Borrowing Ourselves Into Trouble
While the nation narrowly avoided plunging over the debt default cliff in June, kicking the can down the road for two years won’t resolve our bigger problem. Namely, our spendthrift ways that have tripled the country’s collective red ink over the past 15 years.
If you weren’t already gasping over our gargantuan-sized problem, consider that in mid-June the New York Times reported that the gross national debt had exceeded $32 trillion for the first time in history.
I became more sensitized to this seven years ago while editing blogs for a financial columnist. He recalled presidential candidate Barack Obama calling the nation’s reaching a $10 trillion deficit under George Bush “immoral.” Then the deficit doubled during Obama’s eight years in office.
But after four years under Donald Trump, the deficit ballooned another $7 trillion. Just over halfway through Joe Biden’s tenure, it has jumped another $5 trillion.
Why worry? Consider that the National Debt Clock—created by real estate investor Seymour Durst—only began in 1989. That’s when the national debt was just shy of $3 trillion and 50% of gross domestic product (GDP).
Borrowing An Alarming Trend
I think it’s time to get alarmed. I interviewed a noted investment advisor in the late 1990s, when a number of commentators worried about deficits. But he told me that until the debt hit $25 trillion, we shouldn’t be that concerned, since Uncle Sam’s assets offset what we owed.
Well, we have passed that $25 trillion mark and no end is in sight. According to the Pew Research Center, for several years the nation’s debt has been larger than the GDP. In addition, servicing debt is one of the federal government’s biggest expenses.
One canary in the coal mine is the forecast that without adjustments to Social Security, the program will run short of cash to pay promised benefits by 2033, a year earlier than had been forecast. A key trust for Medicare will run out of funds two years before that, NPR reported in March.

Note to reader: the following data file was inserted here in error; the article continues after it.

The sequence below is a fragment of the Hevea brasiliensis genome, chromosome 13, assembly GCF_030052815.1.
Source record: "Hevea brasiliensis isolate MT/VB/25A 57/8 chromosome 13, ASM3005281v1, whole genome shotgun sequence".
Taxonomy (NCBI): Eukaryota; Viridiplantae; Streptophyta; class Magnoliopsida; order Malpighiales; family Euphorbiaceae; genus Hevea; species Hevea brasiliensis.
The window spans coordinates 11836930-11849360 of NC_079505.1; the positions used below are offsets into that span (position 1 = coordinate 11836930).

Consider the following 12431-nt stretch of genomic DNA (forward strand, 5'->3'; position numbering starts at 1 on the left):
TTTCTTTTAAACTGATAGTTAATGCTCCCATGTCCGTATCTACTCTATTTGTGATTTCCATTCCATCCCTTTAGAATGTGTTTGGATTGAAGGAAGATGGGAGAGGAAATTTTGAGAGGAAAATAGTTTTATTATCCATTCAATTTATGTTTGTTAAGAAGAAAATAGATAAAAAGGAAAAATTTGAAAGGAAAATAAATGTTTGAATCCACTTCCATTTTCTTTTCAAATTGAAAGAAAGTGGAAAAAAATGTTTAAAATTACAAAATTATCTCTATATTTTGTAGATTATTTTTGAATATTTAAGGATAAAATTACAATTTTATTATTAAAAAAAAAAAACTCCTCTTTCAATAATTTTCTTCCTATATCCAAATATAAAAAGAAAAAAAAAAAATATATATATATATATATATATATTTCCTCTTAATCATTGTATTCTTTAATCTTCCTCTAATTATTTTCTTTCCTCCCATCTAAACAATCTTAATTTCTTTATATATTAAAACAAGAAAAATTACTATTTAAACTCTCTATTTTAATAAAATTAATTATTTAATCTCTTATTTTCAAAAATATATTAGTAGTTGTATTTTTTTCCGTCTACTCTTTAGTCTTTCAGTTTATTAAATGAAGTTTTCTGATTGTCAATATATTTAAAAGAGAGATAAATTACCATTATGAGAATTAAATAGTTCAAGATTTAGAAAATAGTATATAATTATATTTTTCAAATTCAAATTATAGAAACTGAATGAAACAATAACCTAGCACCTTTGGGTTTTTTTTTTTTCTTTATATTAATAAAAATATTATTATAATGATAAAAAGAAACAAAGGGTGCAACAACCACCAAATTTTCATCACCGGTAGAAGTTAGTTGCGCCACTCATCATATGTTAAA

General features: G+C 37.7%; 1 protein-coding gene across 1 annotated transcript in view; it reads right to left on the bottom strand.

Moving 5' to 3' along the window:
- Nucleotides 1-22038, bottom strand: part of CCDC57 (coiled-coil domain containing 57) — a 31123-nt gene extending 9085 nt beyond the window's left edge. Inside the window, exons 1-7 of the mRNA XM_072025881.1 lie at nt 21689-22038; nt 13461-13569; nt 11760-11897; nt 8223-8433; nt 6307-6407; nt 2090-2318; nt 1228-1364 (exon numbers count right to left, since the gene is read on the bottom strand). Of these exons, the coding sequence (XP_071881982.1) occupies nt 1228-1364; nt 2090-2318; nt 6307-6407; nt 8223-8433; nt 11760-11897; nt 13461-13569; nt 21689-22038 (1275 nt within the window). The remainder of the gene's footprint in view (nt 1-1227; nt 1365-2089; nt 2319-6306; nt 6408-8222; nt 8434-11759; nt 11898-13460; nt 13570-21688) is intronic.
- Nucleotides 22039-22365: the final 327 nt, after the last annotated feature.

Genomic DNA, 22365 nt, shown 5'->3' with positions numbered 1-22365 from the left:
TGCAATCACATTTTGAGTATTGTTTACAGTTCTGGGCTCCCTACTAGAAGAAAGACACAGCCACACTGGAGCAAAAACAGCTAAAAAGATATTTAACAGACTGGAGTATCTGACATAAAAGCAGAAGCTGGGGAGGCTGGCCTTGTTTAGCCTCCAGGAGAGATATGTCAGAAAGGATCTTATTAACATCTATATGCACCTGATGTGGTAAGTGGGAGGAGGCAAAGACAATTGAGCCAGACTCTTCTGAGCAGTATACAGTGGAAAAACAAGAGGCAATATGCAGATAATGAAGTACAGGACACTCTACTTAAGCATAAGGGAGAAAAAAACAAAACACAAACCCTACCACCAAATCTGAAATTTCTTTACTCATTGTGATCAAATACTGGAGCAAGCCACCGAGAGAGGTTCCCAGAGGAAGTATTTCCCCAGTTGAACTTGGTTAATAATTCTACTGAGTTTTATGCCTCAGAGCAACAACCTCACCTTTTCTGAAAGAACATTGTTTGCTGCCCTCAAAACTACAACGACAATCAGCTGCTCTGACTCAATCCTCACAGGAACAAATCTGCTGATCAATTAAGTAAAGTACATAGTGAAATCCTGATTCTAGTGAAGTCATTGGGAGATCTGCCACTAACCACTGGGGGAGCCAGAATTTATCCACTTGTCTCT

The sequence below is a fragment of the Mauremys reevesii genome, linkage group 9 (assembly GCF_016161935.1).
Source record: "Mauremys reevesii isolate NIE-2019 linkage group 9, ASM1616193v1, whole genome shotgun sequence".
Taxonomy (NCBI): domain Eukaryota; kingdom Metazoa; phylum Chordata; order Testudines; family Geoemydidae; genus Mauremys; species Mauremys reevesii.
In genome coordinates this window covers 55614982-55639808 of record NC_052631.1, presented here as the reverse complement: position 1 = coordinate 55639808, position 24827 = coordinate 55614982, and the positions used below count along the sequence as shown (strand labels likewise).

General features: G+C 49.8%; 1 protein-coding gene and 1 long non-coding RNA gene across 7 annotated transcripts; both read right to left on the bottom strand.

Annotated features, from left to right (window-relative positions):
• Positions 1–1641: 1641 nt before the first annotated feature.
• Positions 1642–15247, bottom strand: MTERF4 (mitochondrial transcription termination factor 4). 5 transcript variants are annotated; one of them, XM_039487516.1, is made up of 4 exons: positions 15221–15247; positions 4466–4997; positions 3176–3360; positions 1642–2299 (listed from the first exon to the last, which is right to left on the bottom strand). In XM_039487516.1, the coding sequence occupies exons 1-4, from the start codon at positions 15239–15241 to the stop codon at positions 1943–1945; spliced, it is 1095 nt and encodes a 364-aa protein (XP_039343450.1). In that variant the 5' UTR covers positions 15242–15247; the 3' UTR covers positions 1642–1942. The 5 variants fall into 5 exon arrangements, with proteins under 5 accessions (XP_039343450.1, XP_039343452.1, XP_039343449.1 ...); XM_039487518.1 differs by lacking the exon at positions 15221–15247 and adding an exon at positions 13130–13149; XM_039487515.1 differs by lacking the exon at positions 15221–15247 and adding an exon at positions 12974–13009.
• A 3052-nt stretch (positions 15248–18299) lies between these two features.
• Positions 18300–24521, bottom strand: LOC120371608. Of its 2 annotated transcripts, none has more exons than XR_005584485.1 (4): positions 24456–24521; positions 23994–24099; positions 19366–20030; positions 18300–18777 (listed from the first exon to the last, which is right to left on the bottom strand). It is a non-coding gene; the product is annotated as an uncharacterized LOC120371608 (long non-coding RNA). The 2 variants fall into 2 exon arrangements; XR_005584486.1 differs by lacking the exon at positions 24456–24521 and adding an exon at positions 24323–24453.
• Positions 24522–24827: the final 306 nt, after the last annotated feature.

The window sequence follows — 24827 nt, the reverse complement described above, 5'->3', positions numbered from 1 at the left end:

“The only responsible thing to do is admit that we’ve got to make changes and we disagree about how to do it but let’s sit down and try to figure those out,” Maya Macguineas, president of the Committee for a Responsible Federal Budget, told the news service. “If we wait until the last minute, they’ll be much, much harder.”
As evidenced by June’s debt ceiling debate, it’s not hard to imagine us waiting until the last minute. I see hard choices ahead.
Words of Wisdom
It’s been nearly two centuries since America has been debt-free, a status last achieved under President Andrew Jackson. As a slave owner and creator of the “Trail of Tears” march, Jackson receives considerable modern-day criticism.
Yet, in his thoughts exist sound reasoning for avoiding debt, according to this article from the National History Education Clearinghouse. In “Freedom and the National Debt,” it notes that Jefferson considered debt creating dependence on one’s creditors, foreign or domestic:
“As (Jackson) famously wrote in Notes on the State of Virginia, ‘Dependence begets subservience and venality, suffocates the germ of virtue, and prepares fit tools for the designs of ambition. If the government involved itself in the creation and sustaining of credit and debt, it would naturally encourage ‘public and private profligacy’ … ”
In other words, with great debt comes serious problems. As Solomon put it in Proverbs 22:7: “The rich rules over the poor, and the borrower is servant to the lender.”
If we don’t curb our borrowing, we may find ourselves caught in a vise grip that won’t be pretty.